An SLA stands for service level agreement and is a documented agreement between a service provider and a customer that identifies the services required and the expected level of that service. SLAs play an important role in penetration testing. They establish a baseline understanding between the client and provider on what should be expected during the engagement. In this article, we will cover what an SLA is and how they are important for ensuring you get quality service from your service provider.
SLAs are essential in ensuring clients are satisfied with their pentest provider's performance. It's important to understand that SLAs do not define how the service is provided or delivered but rather focus on service standards. A good SLA is important because it sets clear boundaries and expectations between a customer and a provider. An SLA ensures services are delivered as expected and reduces the chances of disappointment. In the context of a pentest, some of the things you may want to include in your SLA are the testing methodologies that will be used, what infrastructure components will be tested when the testing will occur, the objective of the test and what will be included in the report.
SLAs should be customized to your organization's needs and reflect the amount of sensitive data that could be exposed in a cyber attack. If your application(s) collects sensitive or confidential data, there should be an evaluation to see what realistic and suitable timelines are for your team. In addition to the testing itself, SLAs are important for setting the guidelines and priority for the dev team regarding remediated vulnerabilities to meet customer expectations. Overall, SLAs are the customers' chance to ensure the service meets their expectations.
When implementing an SLA, it can be useful to use generic templates, but they will need to be customized based on your organization's specific needs. For example, the standard SLA timelines will not fit everyone, and it is crucial to set SLAs based on your particular situation. The following specific information must be defined in your organization's Service Level Agreement (SLA):
It would be best if you had specific internal SLAs for addressing vulnerabilities discovered during scanning or pen-testing activities. These should be assigned a severity level appropriate to the type of vulnerabilities that it addresses. These could vary based on the risk potential of the specific target or the context around the vulnerability.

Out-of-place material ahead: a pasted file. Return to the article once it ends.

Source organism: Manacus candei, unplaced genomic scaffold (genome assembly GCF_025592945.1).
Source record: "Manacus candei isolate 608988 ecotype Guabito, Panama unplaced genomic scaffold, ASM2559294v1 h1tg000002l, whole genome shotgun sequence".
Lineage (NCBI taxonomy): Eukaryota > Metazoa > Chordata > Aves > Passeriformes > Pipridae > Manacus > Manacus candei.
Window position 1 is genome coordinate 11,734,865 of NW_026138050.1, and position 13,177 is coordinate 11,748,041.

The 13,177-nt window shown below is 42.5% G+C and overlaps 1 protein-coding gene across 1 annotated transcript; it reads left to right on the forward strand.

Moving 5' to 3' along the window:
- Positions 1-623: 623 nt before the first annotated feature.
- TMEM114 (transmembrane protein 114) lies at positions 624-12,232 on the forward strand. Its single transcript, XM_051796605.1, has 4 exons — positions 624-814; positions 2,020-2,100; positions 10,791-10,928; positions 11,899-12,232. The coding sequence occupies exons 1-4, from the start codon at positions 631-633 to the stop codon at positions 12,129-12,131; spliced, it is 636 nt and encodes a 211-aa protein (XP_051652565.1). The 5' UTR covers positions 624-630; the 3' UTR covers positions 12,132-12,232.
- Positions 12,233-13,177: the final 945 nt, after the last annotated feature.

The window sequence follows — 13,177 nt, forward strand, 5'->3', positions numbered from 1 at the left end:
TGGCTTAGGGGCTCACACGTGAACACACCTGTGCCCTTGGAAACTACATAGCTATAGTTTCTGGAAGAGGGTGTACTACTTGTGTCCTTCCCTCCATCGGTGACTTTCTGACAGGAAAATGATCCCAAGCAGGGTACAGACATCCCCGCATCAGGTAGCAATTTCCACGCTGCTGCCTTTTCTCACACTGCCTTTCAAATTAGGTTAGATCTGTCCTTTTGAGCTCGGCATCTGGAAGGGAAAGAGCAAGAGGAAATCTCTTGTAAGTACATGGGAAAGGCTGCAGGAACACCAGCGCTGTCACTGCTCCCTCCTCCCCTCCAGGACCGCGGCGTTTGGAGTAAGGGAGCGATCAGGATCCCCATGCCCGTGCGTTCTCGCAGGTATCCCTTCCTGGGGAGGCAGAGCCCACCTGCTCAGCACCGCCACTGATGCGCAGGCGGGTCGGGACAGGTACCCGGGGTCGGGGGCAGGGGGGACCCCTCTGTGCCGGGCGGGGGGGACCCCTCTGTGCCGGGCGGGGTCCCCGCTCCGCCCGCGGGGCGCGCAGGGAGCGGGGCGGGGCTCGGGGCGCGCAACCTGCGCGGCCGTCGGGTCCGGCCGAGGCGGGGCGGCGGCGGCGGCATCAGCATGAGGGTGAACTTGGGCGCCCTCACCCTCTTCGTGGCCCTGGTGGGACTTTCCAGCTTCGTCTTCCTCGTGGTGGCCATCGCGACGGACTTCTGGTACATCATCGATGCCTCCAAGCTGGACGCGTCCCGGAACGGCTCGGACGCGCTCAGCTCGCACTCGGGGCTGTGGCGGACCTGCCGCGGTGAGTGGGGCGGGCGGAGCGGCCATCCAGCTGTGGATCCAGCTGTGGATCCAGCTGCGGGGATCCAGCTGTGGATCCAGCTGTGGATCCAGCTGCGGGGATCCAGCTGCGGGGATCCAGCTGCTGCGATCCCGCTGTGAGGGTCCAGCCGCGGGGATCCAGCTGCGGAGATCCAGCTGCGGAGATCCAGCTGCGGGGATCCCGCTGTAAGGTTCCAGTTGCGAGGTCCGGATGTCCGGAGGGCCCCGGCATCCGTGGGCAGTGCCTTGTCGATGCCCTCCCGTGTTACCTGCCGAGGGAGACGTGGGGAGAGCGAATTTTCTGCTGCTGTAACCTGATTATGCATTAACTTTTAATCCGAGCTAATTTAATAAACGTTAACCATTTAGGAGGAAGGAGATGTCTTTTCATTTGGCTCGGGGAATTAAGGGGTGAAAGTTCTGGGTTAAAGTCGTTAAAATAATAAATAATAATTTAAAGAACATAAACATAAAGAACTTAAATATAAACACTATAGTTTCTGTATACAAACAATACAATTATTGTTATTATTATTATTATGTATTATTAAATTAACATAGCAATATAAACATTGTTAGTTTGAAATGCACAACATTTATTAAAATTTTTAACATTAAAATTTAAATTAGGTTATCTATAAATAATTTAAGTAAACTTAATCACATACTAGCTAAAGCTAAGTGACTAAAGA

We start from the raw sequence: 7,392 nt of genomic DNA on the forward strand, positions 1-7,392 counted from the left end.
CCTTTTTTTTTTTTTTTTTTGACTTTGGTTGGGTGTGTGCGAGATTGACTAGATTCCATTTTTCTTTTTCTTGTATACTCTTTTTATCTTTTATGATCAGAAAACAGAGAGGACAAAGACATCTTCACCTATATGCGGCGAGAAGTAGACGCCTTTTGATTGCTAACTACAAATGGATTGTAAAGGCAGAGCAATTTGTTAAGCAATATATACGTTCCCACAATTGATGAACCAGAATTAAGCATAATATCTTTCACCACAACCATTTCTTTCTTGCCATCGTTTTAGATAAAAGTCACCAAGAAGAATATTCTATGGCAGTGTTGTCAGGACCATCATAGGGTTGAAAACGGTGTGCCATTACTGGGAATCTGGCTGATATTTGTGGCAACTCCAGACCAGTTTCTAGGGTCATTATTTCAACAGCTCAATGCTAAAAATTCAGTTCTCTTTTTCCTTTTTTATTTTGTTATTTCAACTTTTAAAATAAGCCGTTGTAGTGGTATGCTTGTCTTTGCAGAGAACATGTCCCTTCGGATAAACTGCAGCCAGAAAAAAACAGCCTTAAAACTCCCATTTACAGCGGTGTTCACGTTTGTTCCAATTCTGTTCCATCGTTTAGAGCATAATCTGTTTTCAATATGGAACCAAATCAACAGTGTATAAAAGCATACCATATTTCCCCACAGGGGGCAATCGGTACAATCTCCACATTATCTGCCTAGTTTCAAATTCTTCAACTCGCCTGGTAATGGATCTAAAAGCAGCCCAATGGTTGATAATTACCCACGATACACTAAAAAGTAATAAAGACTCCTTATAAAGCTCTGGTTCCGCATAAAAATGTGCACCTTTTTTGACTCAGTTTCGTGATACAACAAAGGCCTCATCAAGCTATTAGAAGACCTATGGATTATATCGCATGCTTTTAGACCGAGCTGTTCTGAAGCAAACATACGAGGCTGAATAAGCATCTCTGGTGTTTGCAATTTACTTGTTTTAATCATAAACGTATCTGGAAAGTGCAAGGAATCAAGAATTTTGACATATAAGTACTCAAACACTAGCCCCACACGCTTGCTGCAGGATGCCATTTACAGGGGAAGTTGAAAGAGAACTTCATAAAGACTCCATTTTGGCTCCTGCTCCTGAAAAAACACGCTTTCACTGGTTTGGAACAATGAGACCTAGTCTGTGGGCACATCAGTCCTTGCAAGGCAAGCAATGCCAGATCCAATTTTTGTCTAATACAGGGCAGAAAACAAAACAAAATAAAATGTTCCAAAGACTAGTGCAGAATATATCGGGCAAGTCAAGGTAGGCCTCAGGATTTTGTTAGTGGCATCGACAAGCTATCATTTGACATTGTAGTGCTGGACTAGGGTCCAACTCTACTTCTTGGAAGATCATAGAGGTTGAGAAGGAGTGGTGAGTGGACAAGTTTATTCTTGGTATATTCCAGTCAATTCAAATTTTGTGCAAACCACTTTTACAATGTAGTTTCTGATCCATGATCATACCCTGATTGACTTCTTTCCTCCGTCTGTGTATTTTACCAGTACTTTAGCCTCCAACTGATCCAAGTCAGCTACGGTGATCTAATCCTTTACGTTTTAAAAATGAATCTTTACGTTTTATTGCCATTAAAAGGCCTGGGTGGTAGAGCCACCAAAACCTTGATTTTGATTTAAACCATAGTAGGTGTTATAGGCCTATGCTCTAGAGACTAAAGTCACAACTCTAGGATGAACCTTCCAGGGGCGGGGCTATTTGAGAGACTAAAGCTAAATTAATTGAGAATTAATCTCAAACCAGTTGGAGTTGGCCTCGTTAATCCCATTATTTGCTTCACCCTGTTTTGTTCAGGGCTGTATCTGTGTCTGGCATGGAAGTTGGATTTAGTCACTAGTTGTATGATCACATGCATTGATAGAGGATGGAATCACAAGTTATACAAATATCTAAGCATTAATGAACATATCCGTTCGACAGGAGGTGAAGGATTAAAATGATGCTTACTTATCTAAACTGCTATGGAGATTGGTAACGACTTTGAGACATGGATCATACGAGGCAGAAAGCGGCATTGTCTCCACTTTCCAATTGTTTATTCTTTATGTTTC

Your SLA should mandate that known open security issues and/or defects should be tracked in a common database or issue-tracking system. This database should be regularly maintained and audited by a security leader. Any collection of issues approaching or expiring the SLA date should be discussed among management, security focals, and development to ensure that nothing is forgotten or overlooked. Regularly scheduled meetings with stakeholders could be an ideal way to discuss issues together.
The first step to meeting your SLAs is to set realistic expectations for delivery. You won’t meet your SLAs if there is no process for determining specific SLA-related numbers. These numbers need to take into account your IT and business context. Once you have quantified what it takes to meet your SLA’s goals, you can devise a process for meeting those targets. During the expectation setting, you should consider client and compliance requirements, not just your business requirements.
Depending on the application (web/mobile, desktop, cloud etc), there may need to be different SLAs based on the context of the application. Some may have more sensitive requirements than others, which needs to be considered when defining your SLAs. Each project should be looked at on an individual basis to create SLA requirements that make sense based on that situation.
The only way you can be sure that you are meeting the requirements of your SLA is to have data on your performance. You should ensure you are tracking data from your team when meeting SLAs. For example, for each vulnerability found during a penetration test, track how long it took to remediate the vulnerabilities compared to your SLA’s expectations. If you can measure metrics surrounding SLA timelines, you will better understand where your team is succeeding and meeting SLA timelines and when they are not. A common method for this is to assign a timeline for remediation for each severity of vulnerability, such as 180 days for lows, 90 days for medium, 30 for high, 15 for critical etc. This way you can ensure that all vulnerabilities are being remediated in a timely manner and the criteria for success/failure is clear.
Businesses and their environments are dynamic, things are always changing, and your SLAs should reflect continuous work and improvement. By reviewing and auditing regularly, you can change things that are not working for your team. You can also evaluate what is going well, how you succeeded, and how this can be implemented across the business.